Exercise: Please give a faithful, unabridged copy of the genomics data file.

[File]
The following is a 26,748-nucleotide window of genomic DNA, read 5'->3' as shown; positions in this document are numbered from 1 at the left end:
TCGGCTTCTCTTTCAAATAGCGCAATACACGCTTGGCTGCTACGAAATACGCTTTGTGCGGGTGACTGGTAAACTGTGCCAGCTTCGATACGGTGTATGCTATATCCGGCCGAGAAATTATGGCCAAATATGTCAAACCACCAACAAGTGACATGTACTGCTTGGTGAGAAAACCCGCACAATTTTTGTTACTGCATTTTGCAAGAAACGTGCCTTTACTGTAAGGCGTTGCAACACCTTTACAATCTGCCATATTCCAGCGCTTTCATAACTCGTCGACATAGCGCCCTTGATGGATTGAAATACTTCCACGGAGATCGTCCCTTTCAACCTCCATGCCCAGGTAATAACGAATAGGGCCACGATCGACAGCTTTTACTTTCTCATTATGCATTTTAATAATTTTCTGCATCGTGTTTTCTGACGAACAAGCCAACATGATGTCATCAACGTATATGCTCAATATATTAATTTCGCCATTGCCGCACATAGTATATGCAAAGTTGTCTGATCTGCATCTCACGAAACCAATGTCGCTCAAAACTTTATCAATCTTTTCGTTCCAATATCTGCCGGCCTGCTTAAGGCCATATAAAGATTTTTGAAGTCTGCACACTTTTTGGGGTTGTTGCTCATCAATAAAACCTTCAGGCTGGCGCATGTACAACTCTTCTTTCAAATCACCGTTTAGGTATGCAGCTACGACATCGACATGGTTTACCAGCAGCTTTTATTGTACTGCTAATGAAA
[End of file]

The following is a 26,748-nucleotide window of genomic DNA, read 5'->3' as shown; positions in this document are numbered from 1 at the left end:
TCGGCTTCTCTTTCAAATAGCGCAATACACGCTTGGCTGCTACGAAATACGCTTTGTGCGGGTGACTGGTAAACTGTGCCAGCTTCGATACGGTGTATGCTATATCCGGCCGAGAAATTATGGCCAAATATGTCAAACCACCAACAAGTGACATGTACTGCTTGGTGAGAAAACCCGCACAATTTTTGTTACTGCATTTTGCAAGAAACGTGCCTTTACTGTAAGGCGTTGCAACACCTTTACAATCTGCCATATTCCAGCGCTTTCATAACTCGTCGACATAGCGCCCTTGATGGATTGAAATACTTCCACGGAGATCGTCCCTTTCAACCTCCATGCCCAGGTAATAACGAATAGGGCCACGATCGACAGCTTTTACTTTCTCATTATGCATTTTAATAATTTTCTGCATCGTGTTTTCTGACGAACAAGCCAACATGATGTCATCAACGTATATGCTCAATATATTAATTTCGCCATTGCCGCACATAGTATATGCAAAGTTGTCTGATCTGCATCTCACGAAACCAATGTCGCTCAAAACTTTATCAATCTTTTCGTTCCAATATCTGCCGGCCTGCTTAAGGCCATATAAAGATTTTTGAAGTCTGCACACTTTTTGGGGTTGTTGCTCATCAATAAAACCTTCAGGCTGGCGCATGTACAACTCTTCTTTCAAATCACCGTTTAGGTATGCAGCTACGACATCGACATGGTTTACCAGCAGCTTTTATTGTACTGCTAATGAAA